Antioxidant time
Let’s help our bodies deal with stress! 

Antioxidants are substances that can prevent or slow damage to cells caused by free radicals (aka stress). 

A few to take a look at: 

Vitamin A (and provitamin A carotenoids) are involved in immune system regulation, reproduction, vision and communication between cells. These are found in liver, sweet potato, spinach, and carrots to name a few. πŸ₯• The two main forms of vitamin A in the human diet are preformed vitamin A (retinol, retinyl esters), and provitamin A carotenoids such as beta-carotene that are converted to retinol. Preformed vitamin A comes from animal products, fortified foods, and vitamin supplements. Carotenoids are found naturally in plant foods. There are other types of carotenoids found in food that are not converted to vitamin A but have health-promoting properties (especially when it comes to vision health); these include lycopene, lutein, and zeaxanthin.

Vitamin C assists with the biosynthesis of L-carnitine, collagen and some neurotransmitters and can help with the immune system, wound healing and regenerating other antioxidants like vitamin E. It is found in bell peppers, oranges, kiwis, broccoli, strawberries and Brussels sprouts. 🍊 By limiting the damaging effect of free radicals vitamin C may help prevent or delay the development of cancer, cardiovascular disease as well as other conditions in which stress can play a role (so many!). C also helps with the absorption of nonheme iron aka the iron in plant foods, this is why I always add a drop of lemon EO to my spinach.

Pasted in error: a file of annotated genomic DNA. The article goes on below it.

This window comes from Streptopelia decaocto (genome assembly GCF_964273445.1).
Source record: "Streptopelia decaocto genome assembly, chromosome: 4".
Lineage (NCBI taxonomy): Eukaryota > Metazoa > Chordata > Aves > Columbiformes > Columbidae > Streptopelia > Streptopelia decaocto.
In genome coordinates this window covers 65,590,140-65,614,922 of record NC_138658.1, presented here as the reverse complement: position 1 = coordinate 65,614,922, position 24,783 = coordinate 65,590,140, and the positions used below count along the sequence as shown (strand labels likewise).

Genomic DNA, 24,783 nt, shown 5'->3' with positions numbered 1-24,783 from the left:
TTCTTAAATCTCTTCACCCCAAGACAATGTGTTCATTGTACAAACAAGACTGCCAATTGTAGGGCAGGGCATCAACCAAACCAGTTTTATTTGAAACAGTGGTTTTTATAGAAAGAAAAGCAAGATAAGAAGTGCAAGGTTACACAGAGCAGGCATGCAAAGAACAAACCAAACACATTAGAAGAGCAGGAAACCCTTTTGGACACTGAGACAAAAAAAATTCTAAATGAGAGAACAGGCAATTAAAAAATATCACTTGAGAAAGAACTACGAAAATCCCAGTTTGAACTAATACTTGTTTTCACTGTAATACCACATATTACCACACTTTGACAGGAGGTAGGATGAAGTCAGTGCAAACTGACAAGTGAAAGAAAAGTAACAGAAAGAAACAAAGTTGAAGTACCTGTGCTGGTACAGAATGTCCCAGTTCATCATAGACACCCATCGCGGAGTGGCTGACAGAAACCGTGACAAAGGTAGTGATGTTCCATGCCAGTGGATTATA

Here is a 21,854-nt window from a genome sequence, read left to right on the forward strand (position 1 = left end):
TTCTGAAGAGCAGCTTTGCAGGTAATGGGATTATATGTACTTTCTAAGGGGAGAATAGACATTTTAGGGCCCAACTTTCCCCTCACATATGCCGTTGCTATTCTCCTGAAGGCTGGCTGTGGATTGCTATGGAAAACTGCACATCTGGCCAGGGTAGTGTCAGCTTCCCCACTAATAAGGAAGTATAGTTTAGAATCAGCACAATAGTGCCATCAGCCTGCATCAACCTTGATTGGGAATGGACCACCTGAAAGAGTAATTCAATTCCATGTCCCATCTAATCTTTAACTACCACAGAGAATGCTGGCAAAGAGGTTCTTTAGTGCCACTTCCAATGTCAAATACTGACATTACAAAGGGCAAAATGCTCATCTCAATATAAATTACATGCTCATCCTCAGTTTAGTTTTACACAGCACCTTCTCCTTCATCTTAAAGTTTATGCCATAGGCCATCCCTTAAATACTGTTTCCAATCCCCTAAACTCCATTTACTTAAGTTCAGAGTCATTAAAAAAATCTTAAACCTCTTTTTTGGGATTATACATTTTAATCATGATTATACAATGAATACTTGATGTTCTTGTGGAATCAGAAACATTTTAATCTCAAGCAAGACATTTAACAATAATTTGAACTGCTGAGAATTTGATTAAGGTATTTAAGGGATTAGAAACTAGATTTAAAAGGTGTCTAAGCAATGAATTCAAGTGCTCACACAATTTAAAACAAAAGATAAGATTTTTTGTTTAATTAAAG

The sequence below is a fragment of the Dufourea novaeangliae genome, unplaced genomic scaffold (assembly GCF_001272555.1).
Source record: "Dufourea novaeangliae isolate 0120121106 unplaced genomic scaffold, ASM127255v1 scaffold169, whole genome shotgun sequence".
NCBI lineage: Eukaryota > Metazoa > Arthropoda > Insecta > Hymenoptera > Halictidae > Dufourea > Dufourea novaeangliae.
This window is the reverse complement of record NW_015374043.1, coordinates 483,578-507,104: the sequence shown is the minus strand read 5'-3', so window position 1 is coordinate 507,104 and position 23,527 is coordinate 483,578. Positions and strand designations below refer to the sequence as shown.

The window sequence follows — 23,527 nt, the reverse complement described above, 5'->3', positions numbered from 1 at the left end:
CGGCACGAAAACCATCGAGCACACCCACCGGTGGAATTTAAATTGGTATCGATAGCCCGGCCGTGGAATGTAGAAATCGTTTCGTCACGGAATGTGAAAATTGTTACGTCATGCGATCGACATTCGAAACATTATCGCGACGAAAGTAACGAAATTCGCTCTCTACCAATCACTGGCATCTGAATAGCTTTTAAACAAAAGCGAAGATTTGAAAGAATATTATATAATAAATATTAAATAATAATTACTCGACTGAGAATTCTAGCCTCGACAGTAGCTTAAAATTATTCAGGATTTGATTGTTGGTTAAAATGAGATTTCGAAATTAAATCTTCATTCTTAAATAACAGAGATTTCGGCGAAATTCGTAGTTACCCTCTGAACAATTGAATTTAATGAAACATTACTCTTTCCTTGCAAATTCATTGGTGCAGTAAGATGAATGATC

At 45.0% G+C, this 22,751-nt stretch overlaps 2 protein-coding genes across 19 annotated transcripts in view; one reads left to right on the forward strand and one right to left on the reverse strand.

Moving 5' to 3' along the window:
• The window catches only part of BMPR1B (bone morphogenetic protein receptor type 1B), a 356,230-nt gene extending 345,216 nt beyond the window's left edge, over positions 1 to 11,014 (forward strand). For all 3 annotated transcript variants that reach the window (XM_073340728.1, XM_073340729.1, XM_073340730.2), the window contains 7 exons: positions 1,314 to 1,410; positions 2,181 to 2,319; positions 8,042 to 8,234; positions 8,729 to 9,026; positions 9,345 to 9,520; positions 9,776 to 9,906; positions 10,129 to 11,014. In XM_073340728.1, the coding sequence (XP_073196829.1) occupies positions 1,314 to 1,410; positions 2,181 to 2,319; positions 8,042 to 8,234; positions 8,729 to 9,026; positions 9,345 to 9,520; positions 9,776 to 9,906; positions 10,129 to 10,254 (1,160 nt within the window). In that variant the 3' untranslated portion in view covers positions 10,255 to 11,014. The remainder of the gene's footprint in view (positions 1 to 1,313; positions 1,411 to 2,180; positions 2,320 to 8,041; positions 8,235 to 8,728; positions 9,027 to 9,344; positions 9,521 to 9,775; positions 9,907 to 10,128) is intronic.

Selenium is essential for humans and helps with reproduction, thyroid hormone metabolism, protection from oxidative stress and DNA synthesis. The selenoproteins are found in Brazil nuts (totally most left that autocorrect to buts😜), sardines, halibut and many other fortified foods.🌰 In our tissues most selenium is in the form of selenomethionine where it can be incorporated with methionine (which can help with detoxing and mRNA processing). There is a ton of information out there regarding all that we know about selenium and how it impacts our bodies in many different ways. This is just a tidbit of information. 

Manganese is a co-factor for many enzymes and related to bone formation, blood clotting, immune response and metabolizing glucose, carbohydrates, and cholesterol. It is present in mussels, hazelnuts, pecans, and oysters among others.πŸ¦ͺ 

There are a lot of things I do to help with stress but this post was focusing on the food aspect and some of the nutrient profiles that can help our body heal! 

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